Post #27, Bob McKnight's Subscription Commentary
"The new deal will...make the final products less competitive world wide."
The Wall Street Journal
President Trump announced the replacement to NAFTA in the Rose Garden, asking that it now be called the U.S.-Mexico-Canada Agreement. It will take a while for many to get used to the name change. Also, upon closer look, it is not apparent that this is an improvement from a "free trade" standpoint.
Here are some observations from The Wall Street Journal on the new Agreement:
"The new deal strips protections against predatory government behavior for most foreign investors.
The new deal also takes a giant step toward politically managed trade by imposing new rules of origin and labor regulations...This will add costs and complexity to building cars on the continent, and make the final products less competitive world-wide.
Worse, the deal opens the door for using trade deals to dictate a minimum wage and labor policy in Mexico."
Trump supporters are quick to point to a spike in the stock market signalling pleasure with the new NAFTA. Critics say it is a spike because the damage could have been worse, much worse. It is also said that the Agreement is much like North Korea Deal with Trump--"Just trust me on this one."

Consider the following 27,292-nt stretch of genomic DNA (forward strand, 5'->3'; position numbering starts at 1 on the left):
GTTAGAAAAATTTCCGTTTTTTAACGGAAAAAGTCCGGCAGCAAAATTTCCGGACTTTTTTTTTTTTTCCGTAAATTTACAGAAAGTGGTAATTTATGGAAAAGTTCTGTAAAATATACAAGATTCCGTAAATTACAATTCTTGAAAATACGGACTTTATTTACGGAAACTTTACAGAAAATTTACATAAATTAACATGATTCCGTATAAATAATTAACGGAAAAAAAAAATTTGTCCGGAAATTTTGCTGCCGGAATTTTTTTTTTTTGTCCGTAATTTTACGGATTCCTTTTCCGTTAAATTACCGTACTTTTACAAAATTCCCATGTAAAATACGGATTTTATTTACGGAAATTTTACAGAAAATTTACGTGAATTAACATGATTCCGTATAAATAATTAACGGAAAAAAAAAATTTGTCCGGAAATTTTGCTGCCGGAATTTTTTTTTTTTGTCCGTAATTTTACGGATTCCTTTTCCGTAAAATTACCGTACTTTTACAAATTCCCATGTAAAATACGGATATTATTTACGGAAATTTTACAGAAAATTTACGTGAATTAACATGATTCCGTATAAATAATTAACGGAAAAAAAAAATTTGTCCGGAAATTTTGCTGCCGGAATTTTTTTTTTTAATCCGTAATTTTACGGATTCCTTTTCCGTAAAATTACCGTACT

Now the ball moves to the Congress. Trade Agreements must receive Congressional approval and it is not certain this legislation can pass a Republican Senate and House. If not, Trump's only remaining shot will happen after the mid terms, which are expected to return at least the Democrats in the House to power. Maybe Senator Warren will not be called Pocahontas any more.